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Light Switches Chemistry for Nanomaterial Production

Could the manufacture of integrated circuits and chips for everyday electronic devices be made simpler, safer and cheaper simply by being able to switch coloured light on and off? Researchers have stepped towards this possibility by pioneering a system that modulates visible coloured light to change the reactions of a powerful chemical coupling agent.

The researchers used green laser light to control the reactivity of triazolinediones (TADs). These coupling agents swiftly create bonds with other chemicals, which is necessary to make new materials. Under green light the TADs stopped reacting; when the light was switched off, the TADs became highly reactive again. The light-switching process could be repeated multiple times, and the experiment showed that two different products could be created from the same set-up simply by switching coloured light on and off.

Prof Christopher Barner-Kowollik of Queensland University of Technology said the ability to use visible light as a remote-controlled on/off chemical reaction switch opened up possibilities for future industry applications in chemical and advanced manufacturing, including computer chip fabrication. “At the moment, ultraviolet (UV) light, which has shorter wavelengths than light in the visible spectrum, is used in industry to drive chemical processes,” he said.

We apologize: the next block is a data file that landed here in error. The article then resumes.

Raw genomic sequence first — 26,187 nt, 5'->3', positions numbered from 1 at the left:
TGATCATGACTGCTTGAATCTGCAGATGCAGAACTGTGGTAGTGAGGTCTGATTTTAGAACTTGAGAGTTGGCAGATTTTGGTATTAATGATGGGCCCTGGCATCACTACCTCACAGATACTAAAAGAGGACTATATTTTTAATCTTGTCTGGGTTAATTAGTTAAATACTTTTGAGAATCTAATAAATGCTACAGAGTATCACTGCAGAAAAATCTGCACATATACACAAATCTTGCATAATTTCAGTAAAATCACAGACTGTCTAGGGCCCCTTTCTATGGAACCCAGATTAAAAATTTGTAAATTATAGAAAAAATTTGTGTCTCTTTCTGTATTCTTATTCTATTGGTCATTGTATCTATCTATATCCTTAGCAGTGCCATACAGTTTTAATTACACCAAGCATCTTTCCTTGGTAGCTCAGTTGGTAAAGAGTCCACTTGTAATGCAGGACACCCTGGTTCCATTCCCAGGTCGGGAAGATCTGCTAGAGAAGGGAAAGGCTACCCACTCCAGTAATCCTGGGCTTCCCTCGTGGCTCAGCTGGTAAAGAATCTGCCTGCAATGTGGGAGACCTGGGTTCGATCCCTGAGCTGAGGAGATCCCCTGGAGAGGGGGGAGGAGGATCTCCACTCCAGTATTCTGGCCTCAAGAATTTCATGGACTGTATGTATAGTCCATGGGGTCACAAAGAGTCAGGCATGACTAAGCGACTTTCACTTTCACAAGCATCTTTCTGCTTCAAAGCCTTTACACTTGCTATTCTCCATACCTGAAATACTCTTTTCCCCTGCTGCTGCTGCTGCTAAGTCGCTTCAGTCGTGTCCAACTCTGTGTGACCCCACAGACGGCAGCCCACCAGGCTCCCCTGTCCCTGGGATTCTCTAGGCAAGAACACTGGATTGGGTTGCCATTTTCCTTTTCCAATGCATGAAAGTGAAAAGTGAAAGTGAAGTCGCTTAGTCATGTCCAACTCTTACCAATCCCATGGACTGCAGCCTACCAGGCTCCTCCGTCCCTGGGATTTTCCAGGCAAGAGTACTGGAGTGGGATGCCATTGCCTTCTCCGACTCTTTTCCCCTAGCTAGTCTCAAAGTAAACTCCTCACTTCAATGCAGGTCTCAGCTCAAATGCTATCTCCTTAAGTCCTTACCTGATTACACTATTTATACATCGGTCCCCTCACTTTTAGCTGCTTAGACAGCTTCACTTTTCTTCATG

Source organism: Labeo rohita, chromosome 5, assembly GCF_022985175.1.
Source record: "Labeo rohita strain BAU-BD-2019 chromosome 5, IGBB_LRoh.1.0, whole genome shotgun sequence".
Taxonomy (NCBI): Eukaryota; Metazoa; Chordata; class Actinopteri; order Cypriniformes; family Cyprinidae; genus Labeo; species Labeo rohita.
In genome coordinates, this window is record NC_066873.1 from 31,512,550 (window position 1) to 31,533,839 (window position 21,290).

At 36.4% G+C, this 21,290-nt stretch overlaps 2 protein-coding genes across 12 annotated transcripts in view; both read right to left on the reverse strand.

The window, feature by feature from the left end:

“Industrial processes making use of less harmful visible light are scarce – a sharp contrast to what occurs in nature. For plants, visible light plays a critical role in chemical processes. Trees harvest light during the day and use this as an energy source to grow, releasing oxygen in the process. At night, however, when light is no longer available, the chemical process is altered and plants release carbon dioxide. We’ve been inspired by such natural processes and designed a completely light-switchable chemical reaction system for the first time.”

The research team’s new system can be applied to create light-sensitive materials for 3D laser lithography – a type of 3D printing using direct laser light that allows printing of nanoscale structures, such as scaffolds for cells or computer chips. “Contemporary chip fabrication is a complex and expensive system of chemical processes,” Barner-Kowollik explained. “Here, due to the so-called light diffraction limit, radiation with short wavelengths – which is very harsh UV light – is used.

“But what if we could use visible light to reversibly switch certain chemical processes and get around the light diffraction limit and print very, very small structures, for example 5 nm wide? Being able to switch chemical reactivity within 3D laser lithography could revolutionise chip printing, and make it cheaper, simpler and safer.

“There are substantial barriers to overcome, but potentially the system we have devised with visible light as a chemical deactivation mechanism could provide an avenue to achieve that.”

The research has been published in Nature Communications.